"While dictators rage and statesmen talk, all Europe dances — to The Lambeth Walk."

Monday, 20 December 2010

French Justice

Last week two cases were reported on in France which demonstrate the state of justice in modern Europe.

The first case saw the killers of Ilan Halimi, a French Jew who was brutally tortured to death by a gang of Muslim thugs calling themselves the barbarians, have their convictions upheld:

A French appeals court has upheld the convictions of 16 people for their roles in the 2006 kidnapping, torture and murder of a young French Jew - handing down sentences of up to 18 years in prison.

The appeals court in Creteil was hearing the appeals of defendants already convicted by a lower court into the slaying of Ilan Halimi, who was lured into their custody by a young woman, then sequestered and killed.

The ringleader, Youssouf Fofana, was not on trial in the proceedings that began Oct. 25: He chose not to appeal his conviction and life sentence. Fofana, a 28 year-old of Ivoirian origin, expressed no remorse and expressed defiance throughout his trial. On various occasions, he smirked at Halimi’s relatives, shouted "Allahu Akbar!" and at one point threw shoes at lawyers.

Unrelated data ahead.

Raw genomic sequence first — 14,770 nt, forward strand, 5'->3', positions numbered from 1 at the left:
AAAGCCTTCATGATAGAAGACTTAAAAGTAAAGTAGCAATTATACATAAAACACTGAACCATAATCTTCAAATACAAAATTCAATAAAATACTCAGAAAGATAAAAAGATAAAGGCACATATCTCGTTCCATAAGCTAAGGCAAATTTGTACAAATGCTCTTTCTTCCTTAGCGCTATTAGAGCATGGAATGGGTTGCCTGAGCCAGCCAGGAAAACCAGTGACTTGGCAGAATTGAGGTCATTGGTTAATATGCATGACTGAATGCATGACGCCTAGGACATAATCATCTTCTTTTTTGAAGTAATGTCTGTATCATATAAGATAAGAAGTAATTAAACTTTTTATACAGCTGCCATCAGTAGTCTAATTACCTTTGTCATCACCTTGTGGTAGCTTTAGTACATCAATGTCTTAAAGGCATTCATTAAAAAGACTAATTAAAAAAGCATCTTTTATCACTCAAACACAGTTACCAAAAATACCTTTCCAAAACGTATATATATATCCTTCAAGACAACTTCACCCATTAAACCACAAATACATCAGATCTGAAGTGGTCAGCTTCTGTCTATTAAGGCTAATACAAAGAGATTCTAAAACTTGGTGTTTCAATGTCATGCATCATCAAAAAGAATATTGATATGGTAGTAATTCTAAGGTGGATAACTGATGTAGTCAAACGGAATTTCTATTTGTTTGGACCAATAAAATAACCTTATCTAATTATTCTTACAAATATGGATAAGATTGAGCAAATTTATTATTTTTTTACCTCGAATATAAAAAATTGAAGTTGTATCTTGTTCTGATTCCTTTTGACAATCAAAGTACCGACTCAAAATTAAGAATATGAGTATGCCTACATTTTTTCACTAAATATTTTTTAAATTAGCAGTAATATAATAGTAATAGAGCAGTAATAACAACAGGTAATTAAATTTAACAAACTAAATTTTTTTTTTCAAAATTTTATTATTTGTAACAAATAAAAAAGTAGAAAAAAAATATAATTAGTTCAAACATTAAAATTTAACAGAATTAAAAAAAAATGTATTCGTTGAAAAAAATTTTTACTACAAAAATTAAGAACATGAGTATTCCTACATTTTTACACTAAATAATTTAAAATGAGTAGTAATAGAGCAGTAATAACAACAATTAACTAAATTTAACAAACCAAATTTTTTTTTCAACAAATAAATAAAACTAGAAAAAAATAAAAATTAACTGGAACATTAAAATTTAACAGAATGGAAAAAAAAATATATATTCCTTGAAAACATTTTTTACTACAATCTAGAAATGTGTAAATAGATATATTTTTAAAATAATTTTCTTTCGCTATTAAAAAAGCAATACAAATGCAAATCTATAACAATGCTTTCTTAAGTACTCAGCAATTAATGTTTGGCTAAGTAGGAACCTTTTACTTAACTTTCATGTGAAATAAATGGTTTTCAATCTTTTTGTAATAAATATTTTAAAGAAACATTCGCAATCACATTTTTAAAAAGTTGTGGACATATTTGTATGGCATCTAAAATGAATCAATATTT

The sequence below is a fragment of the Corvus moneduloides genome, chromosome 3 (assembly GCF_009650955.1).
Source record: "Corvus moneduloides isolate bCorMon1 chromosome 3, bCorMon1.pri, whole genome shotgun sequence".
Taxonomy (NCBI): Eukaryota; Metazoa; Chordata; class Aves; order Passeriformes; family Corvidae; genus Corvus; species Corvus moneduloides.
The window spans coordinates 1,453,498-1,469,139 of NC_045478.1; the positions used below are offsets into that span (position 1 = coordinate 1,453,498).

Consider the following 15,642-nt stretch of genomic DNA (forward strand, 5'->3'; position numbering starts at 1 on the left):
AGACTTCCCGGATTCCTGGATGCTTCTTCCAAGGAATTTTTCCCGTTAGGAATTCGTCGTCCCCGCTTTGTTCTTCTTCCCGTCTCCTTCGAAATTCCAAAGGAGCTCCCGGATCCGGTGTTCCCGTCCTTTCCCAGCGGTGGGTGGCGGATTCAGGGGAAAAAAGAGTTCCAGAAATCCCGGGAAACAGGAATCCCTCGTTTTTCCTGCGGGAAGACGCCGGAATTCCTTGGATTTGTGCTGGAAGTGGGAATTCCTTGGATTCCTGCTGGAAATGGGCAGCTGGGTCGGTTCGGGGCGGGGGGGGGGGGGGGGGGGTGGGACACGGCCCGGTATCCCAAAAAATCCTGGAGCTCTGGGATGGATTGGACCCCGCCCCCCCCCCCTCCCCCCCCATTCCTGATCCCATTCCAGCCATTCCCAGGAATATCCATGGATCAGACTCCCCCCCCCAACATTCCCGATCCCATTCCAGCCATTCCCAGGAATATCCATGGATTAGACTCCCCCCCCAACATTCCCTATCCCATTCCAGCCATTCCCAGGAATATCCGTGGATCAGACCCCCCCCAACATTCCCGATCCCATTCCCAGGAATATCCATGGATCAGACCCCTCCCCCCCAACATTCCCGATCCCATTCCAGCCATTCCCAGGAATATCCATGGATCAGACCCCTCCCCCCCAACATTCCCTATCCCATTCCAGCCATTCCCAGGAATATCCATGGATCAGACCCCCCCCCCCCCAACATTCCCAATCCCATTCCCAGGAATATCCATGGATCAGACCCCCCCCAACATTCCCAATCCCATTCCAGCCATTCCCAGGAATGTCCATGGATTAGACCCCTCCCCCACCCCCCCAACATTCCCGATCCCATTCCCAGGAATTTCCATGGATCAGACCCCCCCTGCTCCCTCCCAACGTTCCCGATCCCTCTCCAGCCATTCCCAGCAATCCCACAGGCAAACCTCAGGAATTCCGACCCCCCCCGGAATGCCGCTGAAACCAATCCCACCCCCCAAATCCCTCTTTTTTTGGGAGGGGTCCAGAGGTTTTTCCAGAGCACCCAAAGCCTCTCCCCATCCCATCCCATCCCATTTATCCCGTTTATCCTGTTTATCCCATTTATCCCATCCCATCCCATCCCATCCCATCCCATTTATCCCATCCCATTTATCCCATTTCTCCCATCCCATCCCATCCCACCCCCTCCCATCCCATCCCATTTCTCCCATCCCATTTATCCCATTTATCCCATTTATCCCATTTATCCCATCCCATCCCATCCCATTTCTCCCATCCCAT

The 23-year-old Halimi was held captive for over three weeks. He was found naked, handcuffed and covered with burn marks near railway tracks south of Paris on Feb. 13, 2006. He died on the way to a hospital.

The case shocked France and turned a spotlight on anti-Semitic violence in the poor, multi-ethnic suburbs around many big French cities.

According to several members of the gang that abducted and murdered Halimi, he was targeted because he was Jewish and was therefore believed to have money.

It is truly unbelievable that only the ringleader received a life sentence; any of the others involved could have ended Ilan's misery and suffering anytime they liked, but chose not to.

In this case, I think the death penalty would have been more than justified for all involved. At least it's something, however, that their convictions were upheld. In the mad house that is modern Europe, nothing can be taken for granted.